posted by adameft at 11:01 AM on September 8, 2002


andrew, if it's any consolation I had similar feelings. Then later, when I went out in the centre of London, everyone was talking about whether London would be hit, and I admit part of me really wanted that to happen. So it's not just other people's countries I have these feelings about. I'm not proud, it's the way it was. Life is dull, people love drama. Just admit it.
posted by Summer at 11:02 AM on September 8, 2002


I freely admit to making a comment along the lines of "suck it, capitalist scum" at some point that day. I also remember complaining (and the weirdest thing - I heard no less than three other people within the following week say this exact same thing) that they really should have hit the Oscars instead.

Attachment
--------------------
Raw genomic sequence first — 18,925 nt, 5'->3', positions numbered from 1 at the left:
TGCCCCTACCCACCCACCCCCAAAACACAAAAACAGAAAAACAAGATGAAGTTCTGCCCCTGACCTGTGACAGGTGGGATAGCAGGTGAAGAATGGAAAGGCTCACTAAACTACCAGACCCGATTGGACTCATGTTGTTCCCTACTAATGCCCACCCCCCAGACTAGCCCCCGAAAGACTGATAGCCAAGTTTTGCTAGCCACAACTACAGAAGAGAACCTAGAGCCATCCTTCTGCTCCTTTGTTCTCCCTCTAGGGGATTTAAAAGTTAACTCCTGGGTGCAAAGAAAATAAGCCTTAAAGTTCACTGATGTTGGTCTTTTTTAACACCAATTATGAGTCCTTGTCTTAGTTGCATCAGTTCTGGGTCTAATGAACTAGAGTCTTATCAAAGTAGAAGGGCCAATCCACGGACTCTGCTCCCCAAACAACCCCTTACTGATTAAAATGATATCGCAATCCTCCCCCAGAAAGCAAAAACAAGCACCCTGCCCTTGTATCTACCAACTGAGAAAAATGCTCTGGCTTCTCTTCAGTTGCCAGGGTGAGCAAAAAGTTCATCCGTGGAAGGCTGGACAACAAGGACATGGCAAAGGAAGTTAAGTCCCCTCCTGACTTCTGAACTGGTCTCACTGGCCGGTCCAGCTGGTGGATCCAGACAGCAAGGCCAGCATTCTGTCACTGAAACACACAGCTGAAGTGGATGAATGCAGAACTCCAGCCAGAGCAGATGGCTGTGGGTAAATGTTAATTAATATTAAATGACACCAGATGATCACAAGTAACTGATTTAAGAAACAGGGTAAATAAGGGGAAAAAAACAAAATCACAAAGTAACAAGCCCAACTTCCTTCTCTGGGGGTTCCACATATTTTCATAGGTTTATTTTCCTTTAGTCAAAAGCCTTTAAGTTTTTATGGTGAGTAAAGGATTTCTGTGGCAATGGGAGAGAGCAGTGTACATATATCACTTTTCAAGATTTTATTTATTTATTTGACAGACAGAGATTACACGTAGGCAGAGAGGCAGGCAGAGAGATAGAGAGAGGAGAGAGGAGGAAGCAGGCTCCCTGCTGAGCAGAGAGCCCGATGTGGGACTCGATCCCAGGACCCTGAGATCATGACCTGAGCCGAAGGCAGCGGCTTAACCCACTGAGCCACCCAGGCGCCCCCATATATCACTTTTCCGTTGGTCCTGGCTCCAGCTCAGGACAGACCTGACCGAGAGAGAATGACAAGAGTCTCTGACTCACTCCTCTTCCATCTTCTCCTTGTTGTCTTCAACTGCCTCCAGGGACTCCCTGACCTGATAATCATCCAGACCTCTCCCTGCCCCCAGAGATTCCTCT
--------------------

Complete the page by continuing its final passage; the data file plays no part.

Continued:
The one thing I could never find any humor in - despite hearing quite a few 'that's a 10.0 dive right there, Jane'-type jokes, was the jumpers. I felt so horribly sorry for those people, they got neither the instant release of impact nor the relatively painless release of passing out from smoke inhalation. For some reason that one really got to me and everything that made light of it was, for me, inappropriate.

Another interesting reaction that fits the topic at hand was a first hand account of an anti-globalization march in Britain where the protesters cried at the news of the WTC and cheered at the news of the Pentagon.